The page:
Campbell explains donations for police consultant

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Editor's note: This story was updated at 1:28 p.m. on June 18, 2020.

BENNINGTON — Select Board Chairman Donald Campbell offered further detail Wednesday about donations pledged to support town efforts to reform Bennington Police Department policies and procedures.

Campbell announced during a board meeting Monday that individual donors had pledged $20,000 toward hiring Curtiss Reed Jr.to help the town implement community policing-related changes recommended in a study report from the International Association of Chiefs of Police. At the board's request, Reed, the executive director of the Vermont Partnership for Fairness and Diversity in Brattleboro, had submitted a proposal, which the board unanimously approved during the meeting.

The total cost for the six-month initiative was estimated by Reed at $24,700, including $3,000 for two citizen teams to research options for police department oversight groups and for community policing approaches in rural police departments.

On Tuesday, resident Mike Bethel said he was not satisfied with the brief explanation Campbell offered at the meeting about the donations and their source, which were not specified.

"I want to know how they raised $20,000 in such a short time," Bethel said. "And who told them to do that?"

He said that as far as he knows "there was no dialogue about this [on the board]. Where's the transparency?"

Foundation gifts

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Responding to the Banner, Campbell said in an email, "When I realized that the cost of the Vermont Partnership for Fairness and Diversity work could be a barrier to the town engaging in this work, I reached out to a private, non-profit, Vermont-based, community-development foundation for help. They aggregated anonymous donations from Bennington County area people who agreed the work is important. By design, neither I nor any of the town staff know who the individual donors are."

He added, "There are no strings attached to this gift except that we use it to fund this police reform effort with Curtiss Reed. Again, this was a response to a direct request for help from me, a consummate penny-pincher who watches budgets and hates to see property taxpayers feel unduly burdened, because this work is critical for Bennington and it should not be forsaken simply because it does not fit in the town budget. We are extremely lucky to have generous community members who believe in Bennington and support our efforts to build an ever-better community, whoever they are."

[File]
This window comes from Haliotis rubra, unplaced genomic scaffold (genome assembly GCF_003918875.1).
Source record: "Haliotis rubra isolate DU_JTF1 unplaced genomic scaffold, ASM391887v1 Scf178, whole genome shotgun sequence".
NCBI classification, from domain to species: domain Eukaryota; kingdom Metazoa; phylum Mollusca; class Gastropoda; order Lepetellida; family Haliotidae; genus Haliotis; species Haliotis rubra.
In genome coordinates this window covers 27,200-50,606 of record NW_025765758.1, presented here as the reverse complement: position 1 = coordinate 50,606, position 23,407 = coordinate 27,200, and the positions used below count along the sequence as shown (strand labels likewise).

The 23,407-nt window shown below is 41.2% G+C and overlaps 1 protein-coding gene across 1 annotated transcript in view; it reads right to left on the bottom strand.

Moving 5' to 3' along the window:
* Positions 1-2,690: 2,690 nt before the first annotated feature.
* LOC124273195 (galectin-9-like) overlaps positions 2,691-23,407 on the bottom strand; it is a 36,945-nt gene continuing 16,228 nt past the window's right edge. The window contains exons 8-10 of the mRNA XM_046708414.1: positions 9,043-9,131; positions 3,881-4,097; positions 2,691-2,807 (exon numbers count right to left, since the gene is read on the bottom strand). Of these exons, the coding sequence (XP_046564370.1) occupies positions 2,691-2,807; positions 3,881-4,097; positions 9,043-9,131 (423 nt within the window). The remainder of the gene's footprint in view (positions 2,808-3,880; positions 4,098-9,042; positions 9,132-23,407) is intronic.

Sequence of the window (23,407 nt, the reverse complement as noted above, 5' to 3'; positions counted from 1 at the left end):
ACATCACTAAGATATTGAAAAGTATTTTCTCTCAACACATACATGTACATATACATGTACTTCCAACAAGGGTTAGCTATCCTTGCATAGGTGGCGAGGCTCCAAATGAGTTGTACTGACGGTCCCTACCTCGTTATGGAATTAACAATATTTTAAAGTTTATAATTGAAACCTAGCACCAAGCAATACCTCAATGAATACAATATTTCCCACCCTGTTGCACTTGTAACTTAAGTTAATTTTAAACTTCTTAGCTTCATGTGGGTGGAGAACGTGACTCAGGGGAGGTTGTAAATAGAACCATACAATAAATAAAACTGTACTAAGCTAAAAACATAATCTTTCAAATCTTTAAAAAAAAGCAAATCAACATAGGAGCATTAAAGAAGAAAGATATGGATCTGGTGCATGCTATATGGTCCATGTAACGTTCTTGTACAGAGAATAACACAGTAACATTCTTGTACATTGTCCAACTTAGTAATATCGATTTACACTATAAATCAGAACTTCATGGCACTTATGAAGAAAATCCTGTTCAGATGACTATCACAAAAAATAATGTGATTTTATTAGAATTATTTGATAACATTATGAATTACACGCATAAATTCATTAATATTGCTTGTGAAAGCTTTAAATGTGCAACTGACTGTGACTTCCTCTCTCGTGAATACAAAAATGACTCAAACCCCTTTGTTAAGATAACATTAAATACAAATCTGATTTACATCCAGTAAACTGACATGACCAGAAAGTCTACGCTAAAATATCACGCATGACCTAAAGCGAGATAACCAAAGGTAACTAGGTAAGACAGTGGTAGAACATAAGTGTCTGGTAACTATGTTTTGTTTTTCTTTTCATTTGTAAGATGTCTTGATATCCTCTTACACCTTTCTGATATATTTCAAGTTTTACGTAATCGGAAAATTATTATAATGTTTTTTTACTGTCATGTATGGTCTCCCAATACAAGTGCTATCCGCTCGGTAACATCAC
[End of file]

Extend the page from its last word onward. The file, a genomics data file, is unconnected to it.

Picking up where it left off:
Campbell said the funds will come directly to the town and be restricted to the one use.

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Campbell issued a further clarification on Thursday, saying, "In response to the question of how the [Vermont Partnership for Fairness and Diversity] work contribution will be coming to the town of Bennington, there is no need for secrecy. It is the Vermont Community Foundation, a good friend to Bennington County."

He added, "Because donors were solicited by them and without our involvement other than a request for financial help, I did not see a need to name the foundation directly until now. VCF is an amazing force for good in Vermont and we can all be glad and openly happy about their support of our efforts."

Kickoff meeting

Reed plans to launch the initiative with town officials and residents with a videoconference meeting on Wednesday, June 24, at 7 p.m.

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Last year, Reed helped the town seek proposals from firms and organizations to conduct a review of police policies and procedures, which led to hiring the IACP in August.

The primary focus of the 25 recommendations from the IACP team was on improving community policing methods and addressing a perception among some residents who said in a companion survey they felt marginalized and believe local police cannot be trusted

Reed's organization has worked with 8 of the 14 county sheriff's departments in Vermont and with many larger police departments in the state on training or other initiatives.

Workshops planned for Bennington officials will cover topics like resistance to change theory, mitigating the negative effects of bias, values clarification, and core operational values. There will also be community meetings.

Reed also will assist in structuring a process for creating the two teams of three community members to research types of civilian review boards or commissions and community policing practices in rural communities.

His complete proposal to the Select Board can be found on the town website.

Jim Therrien writes for New England Newspapers in Southern Vermont, including the Bennington Banner, Brattleboro Reformer and Manchester Journal. Twitter: @BB_therrien


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